The Learning & Research committee of the UBC Board: What a difference a year makes (I)

“You had demanded to chair the Learning and Research Committee,” the Chair of the Board proclaimed at last week’s open meeting of a Board’s committee. You bet I did, I replied, “because the reason I ran for the Board one more time is precisely to stop the marginalization of the UBC-Vancouver faculty representatives on this Board.” Charles Menzies interrupted that exchange, and so we may never know whether the chair was tone-policing me (again) by stressing that I had “demanded” or just claiming to have been particularly accommodating to the UBC-V faculty representatives. For I became the Chair of the Learning and Research (L&R) committee of the Board and this series of posts is about what we have done with it over the past year.

In the near future, I will expand on the state of governance, representation, fiduciary duties and independence of the Board from the administration, almost 3 years after the vote of non-confidence by 800 of our faculty members and the subsequent promises of reform by the previous chair, Stewart Belkin.

To summarize, I am pleased to see great steps forward regarding the refocusing on the academic mission. I am hugely disappointed, however, with how governance reform and the rights of elected faculty to exercise their fiduciary duties have fared. And “disappointed” is the right term here because I personally had high expectations from the current chair, Michael Korenberg.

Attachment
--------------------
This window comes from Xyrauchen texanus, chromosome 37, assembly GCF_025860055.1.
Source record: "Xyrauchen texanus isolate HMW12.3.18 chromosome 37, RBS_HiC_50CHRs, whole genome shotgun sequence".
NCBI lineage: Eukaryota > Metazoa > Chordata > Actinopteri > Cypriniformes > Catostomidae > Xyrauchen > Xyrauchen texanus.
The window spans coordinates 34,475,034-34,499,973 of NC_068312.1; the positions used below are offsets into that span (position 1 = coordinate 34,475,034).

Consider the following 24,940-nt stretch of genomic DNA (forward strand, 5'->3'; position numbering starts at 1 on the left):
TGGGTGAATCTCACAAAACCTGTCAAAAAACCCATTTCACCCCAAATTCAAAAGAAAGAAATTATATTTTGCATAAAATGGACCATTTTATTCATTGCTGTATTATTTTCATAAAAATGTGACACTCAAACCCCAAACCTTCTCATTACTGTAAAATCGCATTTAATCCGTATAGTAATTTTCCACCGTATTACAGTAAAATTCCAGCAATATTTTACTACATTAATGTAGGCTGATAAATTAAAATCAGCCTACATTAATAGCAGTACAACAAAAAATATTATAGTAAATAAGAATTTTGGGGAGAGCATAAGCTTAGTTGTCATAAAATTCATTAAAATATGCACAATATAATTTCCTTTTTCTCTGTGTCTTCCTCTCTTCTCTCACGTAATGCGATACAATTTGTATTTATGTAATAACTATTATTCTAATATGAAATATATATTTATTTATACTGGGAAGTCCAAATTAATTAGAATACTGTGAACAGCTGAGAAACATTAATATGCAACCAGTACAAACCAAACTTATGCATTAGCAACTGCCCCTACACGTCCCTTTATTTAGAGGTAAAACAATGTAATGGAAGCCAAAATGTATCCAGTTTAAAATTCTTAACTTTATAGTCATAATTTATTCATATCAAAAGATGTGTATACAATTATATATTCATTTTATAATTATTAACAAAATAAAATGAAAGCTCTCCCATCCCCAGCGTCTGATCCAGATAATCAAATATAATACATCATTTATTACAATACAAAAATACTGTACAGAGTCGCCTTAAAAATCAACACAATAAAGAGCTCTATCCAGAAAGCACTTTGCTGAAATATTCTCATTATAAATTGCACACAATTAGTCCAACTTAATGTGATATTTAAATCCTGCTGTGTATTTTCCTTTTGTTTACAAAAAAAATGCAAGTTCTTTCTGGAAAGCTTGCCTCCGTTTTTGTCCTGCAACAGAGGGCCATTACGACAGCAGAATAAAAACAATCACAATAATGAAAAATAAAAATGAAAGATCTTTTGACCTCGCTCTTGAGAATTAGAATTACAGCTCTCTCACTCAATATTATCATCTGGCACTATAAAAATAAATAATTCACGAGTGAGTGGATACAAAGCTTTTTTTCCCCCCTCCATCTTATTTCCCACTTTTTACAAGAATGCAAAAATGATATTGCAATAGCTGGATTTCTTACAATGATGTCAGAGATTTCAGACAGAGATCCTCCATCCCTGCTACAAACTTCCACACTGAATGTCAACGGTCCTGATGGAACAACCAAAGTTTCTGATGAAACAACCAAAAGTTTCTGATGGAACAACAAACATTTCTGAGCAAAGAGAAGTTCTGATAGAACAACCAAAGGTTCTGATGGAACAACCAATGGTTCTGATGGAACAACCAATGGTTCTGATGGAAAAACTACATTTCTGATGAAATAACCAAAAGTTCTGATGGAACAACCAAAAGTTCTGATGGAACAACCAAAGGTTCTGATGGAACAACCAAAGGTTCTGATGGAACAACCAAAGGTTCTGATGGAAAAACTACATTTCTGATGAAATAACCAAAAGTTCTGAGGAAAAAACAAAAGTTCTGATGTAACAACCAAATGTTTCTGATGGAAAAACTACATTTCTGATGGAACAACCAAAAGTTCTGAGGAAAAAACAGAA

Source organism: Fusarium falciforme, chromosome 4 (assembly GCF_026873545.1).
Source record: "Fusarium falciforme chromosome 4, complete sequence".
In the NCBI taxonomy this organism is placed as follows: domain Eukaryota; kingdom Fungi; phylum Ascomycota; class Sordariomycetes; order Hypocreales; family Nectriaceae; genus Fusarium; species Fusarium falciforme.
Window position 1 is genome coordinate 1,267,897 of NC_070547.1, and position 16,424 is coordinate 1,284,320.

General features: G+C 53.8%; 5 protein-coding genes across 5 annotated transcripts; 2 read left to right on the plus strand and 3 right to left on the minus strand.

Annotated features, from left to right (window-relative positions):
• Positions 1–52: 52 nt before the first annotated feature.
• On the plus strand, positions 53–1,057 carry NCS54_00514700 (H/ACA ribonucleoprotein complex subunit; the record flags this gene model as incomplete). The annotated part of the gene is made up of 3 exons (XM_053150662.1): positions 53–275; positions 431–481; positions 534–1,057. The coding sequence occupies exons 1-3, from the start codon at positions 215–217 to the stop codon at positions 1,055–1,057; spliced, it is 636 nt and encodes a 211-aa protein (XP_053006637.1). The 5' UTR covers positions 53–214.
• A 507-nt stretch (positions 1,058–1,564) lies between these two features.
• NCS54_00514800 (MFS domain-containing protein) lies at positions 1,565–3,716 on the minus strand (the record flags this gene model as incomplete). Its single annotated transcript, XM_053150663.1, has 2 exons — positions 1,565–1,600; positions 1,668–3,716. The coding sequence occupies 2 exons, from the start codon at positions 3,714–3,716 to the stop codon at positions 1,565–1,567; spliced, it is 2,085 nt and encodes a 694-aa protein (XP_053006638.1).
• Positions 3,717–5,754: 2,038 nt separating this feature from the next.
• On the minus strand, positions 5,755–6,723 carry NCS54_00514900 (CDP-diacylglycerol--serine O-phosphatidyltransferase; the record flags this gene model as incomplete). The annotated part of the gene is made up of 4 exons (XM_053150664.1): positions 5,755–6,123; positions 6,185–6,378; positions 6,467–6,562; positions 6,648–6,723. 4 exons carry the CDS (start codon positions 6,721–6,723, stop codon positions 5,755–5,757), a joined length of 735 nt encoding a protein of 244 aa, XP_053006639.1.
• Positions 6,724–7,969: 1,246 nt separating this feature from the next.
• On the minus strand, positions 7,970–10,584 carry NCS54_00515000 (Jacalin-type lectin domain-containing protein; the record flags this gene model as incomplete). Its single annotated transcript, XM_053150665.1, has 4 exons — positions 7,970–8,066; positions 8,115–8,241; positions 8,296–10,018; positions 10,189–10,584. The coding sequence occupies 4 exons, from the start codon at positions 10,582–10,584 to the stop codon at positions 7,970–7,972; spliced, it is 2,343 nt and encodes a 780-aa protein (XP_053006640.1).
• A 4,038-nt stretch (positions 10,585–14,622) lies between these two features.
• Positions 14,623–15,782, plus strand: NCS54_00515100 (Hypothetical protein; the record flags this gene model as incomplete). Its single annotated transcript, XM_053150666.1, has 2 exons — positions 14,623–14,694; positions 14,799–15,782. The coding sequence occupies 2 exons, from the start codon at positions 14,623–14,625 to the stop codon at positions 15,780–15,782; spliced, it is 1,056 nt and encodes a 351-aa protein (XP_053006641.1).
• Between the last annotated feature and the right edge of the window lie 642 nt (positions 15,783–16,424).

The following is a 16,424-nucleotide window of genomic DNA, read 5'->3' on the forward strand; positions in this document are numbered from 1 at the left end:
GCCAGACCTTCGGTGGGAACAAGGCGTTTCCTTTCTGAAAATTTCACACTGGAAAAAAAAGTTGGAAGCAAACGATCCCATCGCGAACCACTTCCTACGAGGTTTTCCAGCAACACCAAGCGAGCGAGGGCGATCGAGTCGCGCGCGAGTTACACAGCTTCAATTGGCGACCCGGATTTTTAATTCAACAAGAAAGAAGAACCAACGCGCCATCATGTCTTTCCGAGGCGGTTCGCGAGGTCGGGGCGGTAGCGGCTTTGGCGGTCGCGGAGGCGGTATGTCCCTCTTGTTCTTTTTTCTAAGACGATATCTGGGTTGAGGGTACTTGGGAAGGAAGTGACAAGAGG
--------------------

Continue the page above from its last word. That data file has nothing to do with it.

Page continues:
To his credit, the chair who had read my blogposts about the need to refocus the university on the academic mission, encouraged me to “revitalize” the L&R Committee. Indeed, the proceedings of that committee had become over the years a mere formality to approve a few consent items emanating from Senate. The irony is that the Senate doesn’t even have a Research Committee. The documents related to L&R occupied a handful of pages in a docket of more than a thousand.

I am proud to say that a year later, the L&R committee is now at the core of the Board’s activities. Its proceedings during the past 12 months crystallized the magnitude of the academic deficit that had seeped into the university’s operations in the past decade. But the cavalry -in the form of a major academic renewal plan- is on its way and will be the subject of my next post. For now, and since you may have heard of my resignation from the chairmanship of that committee, allow me to share my inaugural address on the very first meeting I chaired on September 13, 2018. It was somewhat prophetic of things to come.

“Thank you Mr. Chair for allowing me to chair the Learning and Research Committee. As you may expect, this aspect of the university is dear to my heart and I am hoping to make it dear to all of you. After all, research and learning are supposed to be at the core of the university mandate, so I don’t like this docket … I don’t like to see the L&R part of the docket dwarfed by finance, by capital projects, and all the rest.

 Now, in the past, much of the committee’s work relied on Senate submissions. I claim that the Board’s contribution to research and learning is at least as important as the Senate’s. For one thing, we don’t have Deans and Associate Deans breathing down our necks. The Board needs to also hear from the rank-and-file.